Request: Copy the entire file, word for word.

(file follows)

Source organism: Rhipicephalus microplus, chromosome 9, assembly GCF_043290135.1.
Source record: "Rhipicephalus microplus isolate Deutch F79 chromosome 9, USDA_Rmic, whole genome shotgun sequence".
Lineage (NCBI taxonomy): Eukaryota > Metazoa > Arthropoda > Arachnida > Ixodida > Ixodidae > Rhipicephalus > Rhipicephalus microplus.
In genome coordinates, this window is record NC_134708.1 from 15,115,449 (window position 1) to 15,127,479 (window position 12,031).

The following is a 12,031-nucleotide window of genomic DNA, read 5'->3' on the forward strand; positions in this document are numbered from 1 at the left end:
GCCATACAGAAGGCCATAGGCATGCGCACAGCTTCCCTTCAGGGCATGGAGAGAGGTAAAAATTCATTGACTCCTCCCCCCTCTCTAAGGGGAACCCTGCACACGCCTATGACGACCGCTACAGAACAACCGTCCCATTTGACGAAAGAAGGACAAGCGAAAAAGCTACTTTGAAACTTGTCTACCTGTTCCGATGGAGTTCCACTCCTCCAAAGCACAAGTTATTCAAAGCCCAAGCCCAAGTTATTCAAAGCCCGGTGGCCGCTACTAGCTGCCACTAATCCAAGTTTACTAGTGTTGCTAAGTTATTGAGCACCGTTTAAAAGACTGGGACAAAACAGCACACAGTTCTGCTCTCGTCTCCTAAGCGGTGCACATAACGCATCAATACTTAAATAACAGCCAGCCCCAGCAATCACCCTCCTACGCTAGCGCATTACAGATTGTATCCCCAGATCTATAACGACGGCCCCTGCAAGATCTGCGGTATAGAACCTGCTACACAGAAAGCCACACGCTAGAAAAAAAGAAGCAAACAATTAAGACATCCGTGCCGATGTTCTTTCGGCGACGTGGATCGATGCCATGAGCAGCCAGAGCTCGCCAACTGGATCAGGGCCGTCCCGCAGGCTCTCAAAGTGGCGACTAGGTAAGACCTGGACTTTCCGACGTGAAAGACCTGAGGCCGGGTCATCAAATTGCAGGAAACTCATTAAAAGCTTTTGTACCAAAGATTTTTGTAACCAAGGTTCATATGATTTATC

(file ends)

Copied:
Source organism: Rhipicephalus microplus, chromosome 9, assembly GCF_043290135.1.
Source record: "Rhipicephalus microplus isolate Deutch F79 chromosome 9, USDA_Rmic, whole genome shotgun sequence".
Lineage (NCBI taxonomy): Eukaryota > Metazoa > Arthropoda > Arachnida > Ixodida > Ixodidae > Rhipicephalus > Rhipicephalus microplus.
In genome coordinates, this window is record NC_134708.1 from 15,115,449 (window position 1) to 15,127,479 (window position 12,031).

The following is a 12,031-nucleotide window of genomic DNA, read 5'->3' on the forward strand; positions in this document are numbered from 1 at the left end:
GCCATACAGAAGGCCATAGGCATGCGCACAGCTTCCCTTCAGGGCATGGAGAGAGGTAAAAATTCATTGACTCCTCCCCCCTCTCTAAGGGGAACCCTGCACACGCCTATGACGACCGCTACAGAACAACCGTCCCATTTGACGAAAGAAGGACAAGCGAAAAAGCTACTTTGAAACTTGTCTACCTGTTCCGATGGAGTTCCACTCCTCCAAAGCACAAGTTATTCAAAGCCCAAGCCCAAGTTATTCAAAGCCCGGTGGCCGCTACTAGCTGCCACTAATCCAAGTTTACTAGTGTTGCTAAGTTATTGAGCACCGTTTAAAAGACTGGGACAAAACAGCACACAGTTCTGCTCTCGTCTCCTAAGCGGTGCACATAACGCATCAATACTTAAATAACAGCCAGCCCCAGCAATCACCCTCCTACGCTAGCGCATTACAGATTGTATCCCCAGATCTATAACGACGGCCCCTGCAAGATCTGCGGTATAGAACCTGCTACACAGAAAGCCACACGCTAGAAAAAAAGAAGCAAACAATTAAGACATCCGTGCCGATGTTCTTTCGGCGACGTGGATCGATGCCATGAGCAGCCAGAGCTCGCCAACTGGATCAGGGCCGTCCCGCAGGCTCTCAAAGTGGCGACTAGGTAAGACCTGGACTTTCCGACGTGAAAGACCTGAGGCCGGGTCATCAAATTGCAGGAAACTCATTAAAAGCTTTTGTACCAAAGATTTTTGTAACCAAGGTTCATATGATTTATC